After noting that the petitioners do not meet the 20% threshold for statutory dissolution, Justice Kitzes sets forth the standard for common law dissolution as established in Leibert v. Clapp, 13 NY2d 313 (1963):
In Leibert, the Court of Appeals recognized a common-law right to dissolution of a corporation where the officers or directors of the corporation are engaged in conduct which is violative of their fiduciary duty to shareholders. Dissolution is appropriate if the directors or those in control of the corporation are looting the corporate assets to enrich themselves at the expense of the minority shareholders; continuing the corporation solely to benefit those in control; or that the actions of the directors or those in control has been calculated to depress the capital of the corporation in order to coerce the minority shareholders to sell their stock at a depressed price.
Justice Kitzes further notes that “the proof required to establish a common law dissolution is greater than is required to sustain a shareholder derivative action for waste” because, while the latter seeks to strengthen the corporation, the former seeks to “‘end the corporate life'” (quoting from Fontheim v. Walker, 282 AD 373 (1st Dept 1953), aff’d, 306 NY 926 (1954)).
Justice Kitzes concludes that the petitioners “have set forth sufficient allegations and support to raise an issue that the majority shareholders are enriching themselves at the expense of the minority” and that the “sworn statements of the petitioners are sufficient to warrant a hearing to determine the validity of these allegations.” His order also preliminarily enjoins the defendants from transferring or encumbering any corporate assets outside the normal course of business, and directs that petitioners be given access to all corporate books, including those for construction costs and operating the business.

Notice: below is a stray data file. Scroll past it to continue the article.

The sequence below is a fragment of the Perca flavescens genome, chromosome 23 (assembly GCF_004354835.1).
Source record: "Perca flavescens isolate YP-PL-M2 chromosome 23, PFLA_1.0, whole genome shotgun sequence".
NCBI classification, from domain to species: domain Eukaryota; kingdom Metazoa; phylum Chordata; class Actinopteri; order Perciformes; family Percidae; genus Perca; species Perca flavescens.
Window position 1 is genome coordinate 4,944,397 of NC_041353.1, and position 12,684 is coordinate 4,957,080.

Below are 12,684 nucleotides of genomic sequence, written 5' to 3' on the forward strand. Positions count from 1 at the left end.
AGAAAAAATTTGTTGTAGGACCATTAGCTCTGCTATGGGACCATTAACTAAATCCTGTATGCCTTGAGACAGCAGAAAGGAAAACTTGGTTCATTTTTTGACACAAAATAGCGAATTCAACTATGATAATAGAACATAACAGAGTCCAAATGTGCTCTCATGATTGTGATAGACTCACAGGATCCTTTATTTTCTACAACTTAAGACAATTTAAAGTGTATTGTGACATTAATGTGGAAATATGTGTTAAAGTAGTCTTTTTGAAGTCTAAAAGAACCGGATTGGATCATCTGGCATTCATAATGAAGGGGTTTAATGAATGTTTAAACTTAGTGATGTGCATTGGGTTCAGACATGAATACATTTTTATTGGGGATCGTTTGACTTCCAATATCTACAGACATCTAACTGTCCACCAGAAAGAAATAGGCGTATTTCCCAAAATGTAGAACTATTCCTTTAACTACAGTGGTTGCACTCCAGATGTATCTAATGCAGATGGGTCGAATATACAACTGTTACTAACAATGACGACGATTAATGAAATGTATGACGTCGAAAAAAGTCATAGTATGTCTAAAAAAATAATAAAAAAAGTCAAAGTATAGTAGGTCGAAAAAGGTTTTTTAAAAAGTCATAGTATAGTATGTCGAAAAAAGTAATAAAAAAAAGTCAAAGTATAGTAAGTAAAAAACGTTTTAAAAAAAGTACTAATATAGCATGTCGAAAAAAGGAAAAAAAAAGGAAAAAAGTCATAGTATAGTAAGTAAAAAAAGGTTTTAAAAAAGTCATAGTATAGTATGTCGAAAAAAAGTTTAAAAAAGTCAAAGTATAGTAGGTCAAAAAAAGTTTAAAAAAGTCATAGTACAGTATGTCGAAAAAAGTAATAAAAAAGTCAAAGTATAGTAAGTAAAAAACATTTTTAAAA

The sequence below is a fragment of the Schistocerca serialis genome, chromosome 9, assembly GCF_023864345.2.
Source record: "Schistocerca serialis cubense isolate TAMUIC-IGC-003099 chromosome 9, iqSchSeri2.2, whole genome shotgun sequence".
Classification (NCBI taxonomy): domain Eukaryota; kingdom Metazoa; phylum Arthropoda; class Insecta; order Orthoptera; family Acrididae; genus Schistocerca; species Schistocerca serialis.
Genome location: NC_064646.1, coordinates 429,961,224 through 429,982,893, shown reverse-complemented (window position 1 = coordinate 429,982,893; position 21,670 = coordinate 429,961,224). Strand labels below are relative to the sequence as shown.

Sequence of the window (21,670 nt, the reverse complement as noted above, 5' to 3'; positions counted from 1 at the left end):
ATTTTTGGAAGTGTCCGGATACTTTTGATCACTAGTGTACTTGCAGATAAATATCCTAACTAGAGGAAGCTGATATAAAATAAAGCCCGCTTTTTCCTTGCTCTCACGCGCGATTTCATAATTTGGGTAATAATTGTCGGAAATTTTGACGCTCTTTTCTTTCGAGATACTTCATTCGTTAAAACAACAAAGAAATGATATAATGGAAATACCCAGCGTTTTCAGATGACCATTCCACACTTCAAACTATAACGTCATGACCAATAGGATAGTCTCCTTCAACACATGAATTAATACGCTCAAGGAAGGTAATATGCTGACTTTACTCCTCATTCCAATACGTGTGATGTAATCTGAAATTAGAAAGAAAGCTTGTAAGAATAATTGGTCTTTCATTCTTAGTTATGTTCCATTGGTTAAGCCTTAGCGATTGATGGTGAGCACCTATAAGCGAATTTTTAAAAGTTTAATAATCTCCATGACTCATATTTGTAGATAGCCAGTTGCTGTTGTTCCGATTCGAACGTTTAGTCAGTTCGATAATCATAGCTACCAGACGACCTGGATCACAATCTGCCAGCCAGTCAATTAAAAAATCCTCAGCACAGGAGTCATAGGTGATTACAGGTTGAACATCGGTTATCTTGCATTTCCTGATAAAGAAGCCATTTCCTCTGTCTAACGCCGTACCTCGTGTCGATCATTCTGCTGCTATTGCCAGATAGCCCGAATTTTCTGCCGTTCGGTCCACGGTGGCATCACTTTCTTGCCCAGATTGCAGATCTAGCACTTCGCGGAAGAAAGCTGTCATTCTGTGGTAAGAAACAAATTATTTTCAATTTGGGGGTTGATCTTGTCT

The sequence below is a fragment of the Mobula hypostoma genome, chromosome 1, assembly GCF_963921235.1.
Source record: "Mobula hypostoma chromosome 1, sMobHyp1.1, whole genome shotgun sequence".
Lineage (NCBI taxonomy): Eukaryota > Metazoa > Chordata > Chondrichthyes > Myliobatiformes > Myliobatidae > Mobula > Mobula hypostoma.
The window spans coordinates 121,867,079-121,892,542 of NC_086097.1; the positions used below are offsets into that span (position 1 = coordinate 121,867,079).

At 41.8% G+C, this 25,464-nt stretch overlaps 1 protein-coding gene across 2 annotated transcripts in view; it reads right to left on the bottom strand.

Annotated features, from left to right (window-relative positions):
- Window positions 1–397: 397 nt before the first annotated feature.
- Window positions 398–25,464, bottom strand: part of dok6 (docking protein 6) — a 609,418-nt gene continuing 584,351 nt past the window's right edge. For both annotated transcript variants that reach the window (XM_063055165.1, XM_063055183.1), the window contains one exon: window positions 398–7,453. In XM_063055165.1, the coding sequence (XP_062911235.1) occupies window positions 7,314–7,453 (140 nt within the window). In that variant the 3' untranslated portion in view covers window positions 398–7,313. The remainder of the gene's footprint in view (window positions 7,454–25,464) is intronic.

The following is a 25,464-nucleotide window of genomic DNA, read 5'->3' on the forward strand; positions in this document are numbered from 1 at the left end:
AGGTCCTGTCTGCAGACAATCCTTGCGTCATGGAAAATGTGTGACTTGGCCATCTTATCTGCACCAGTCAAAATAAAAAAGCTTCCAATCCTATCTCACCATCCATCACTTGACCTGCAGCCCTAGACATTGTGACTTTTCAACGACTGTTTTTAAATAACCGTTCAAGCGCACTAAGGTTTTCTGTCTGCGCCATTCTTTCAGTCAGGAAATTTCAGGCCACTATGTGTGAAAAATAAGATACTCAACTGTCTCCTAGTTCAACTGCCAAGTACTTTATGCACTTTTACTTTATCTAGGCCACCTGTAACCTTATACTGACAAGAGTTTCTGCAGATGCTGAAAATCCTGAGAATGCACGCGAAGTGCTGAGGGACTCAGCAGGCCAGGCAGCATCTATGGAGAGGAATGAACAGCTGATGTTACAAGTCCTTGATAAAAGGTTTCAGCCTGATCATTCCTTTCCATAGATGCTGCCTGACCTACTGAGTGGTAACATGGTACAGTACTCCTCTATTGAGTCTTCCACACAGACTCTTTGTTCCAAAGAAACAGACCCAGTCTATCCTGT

In Leibert v. Clapp, the minority shareholder alleged that the majority had accumulated a large surplus which it then diverted to a parent company as part of a squeeze-out scheme. The Court of Appeals found that the alleged misconduct by the majority, if proven, “so palpably breached their fiduciary duties they owe to the minority shareholders that they are disqualified from exercising the exclusive discretion and the dissolution power given to them by the statute.” The allegations in Mouzakitis sound somewhat more garden variety than those in Leibert, but then again, the Leibert court’s pronouncement is broad enough to encompass a wide range of alleged majority shareholder misconduct.